Friday, July 07, 2006

Ignoring Nuclear Logic

How strange to read commentary on the on-going confrontations between the U.S. and North Korea and Iran concerning nuclear technology. What I find unbelievable is that I've yet to read anyone who questions the underlying premise, which is that some countries have the right to certain technology while others don't. We're being resourceful when we develop something like germ warfare or suitcase nukes, but they're "renegade nations" who cannot be trusted with such things. Can someone explain the moral argument behind this? I don't think there is one.

Is there any doubt that the first Europeans in the New World did their best to keep the secret of their "fire-sticks" from the native Americans? The inventors of dynamite were surely jealous of their explosive new toy. Nobody wants potential enemies to have access to our latest weaponry, but sooner or later, they get it. Such is the nature of technological drift.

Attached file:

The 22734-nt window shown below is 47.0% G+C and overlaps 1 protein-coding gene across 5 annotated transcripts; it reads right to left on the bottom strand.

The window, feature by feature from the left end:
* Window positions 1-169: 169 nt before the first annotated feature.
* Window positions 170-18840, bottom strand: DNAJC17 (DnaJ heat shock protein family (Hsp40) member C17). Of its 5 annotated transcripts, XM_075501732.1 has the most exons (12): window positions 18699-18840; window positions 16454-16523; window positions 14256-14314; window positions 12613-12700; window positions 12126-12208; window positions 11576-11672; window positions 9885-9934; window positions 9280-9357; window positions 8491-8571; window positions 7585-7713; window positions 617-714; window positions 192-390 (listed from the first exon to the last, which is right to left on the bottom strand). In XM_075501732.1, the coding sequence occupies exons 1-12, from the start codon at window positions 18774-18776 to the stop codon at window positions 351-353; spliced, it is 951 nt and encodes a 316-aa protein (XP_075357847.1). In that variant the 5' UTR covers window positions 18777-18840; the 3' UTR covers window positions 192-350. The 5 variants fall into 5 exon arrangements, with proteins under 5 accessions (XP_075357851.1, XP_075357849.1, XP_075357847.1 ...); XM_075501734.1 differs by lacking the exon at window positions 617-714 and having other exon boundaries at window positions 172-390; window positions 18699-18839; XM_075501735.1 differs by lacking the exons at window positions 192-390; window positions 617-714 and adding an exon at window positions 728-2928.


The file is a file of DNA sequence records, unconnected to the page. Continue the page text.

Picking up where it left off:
So we can assume, with close to 100% certainty that Iran, North Korea and anyone else willing to invest a bit of time and money will eventually have nuclear bombs if they want them. That cat got out of the bag decades ago. So why are we still trying to control something that is already way beyond our control?

Because the only other option is to shift to a new paradigm for international relations. This new paradigm will be characterized by global MAD (mutually-assured destruction). This time, it's not just a couple of countries who are capable of wiping each other out, it's pretty much everyone. We're in the transition from living in a town where only the sheriff and a couple of other prominent thugs have guns, to one of those Pakistani villages where absolutely everyone over the age of 7 is walking around with an AK-47. A very different situation, to say the least. And it's not a situation that bodes well for the sheriff, if he keeps ignoring the fact that he's not the only one with a gun any more.

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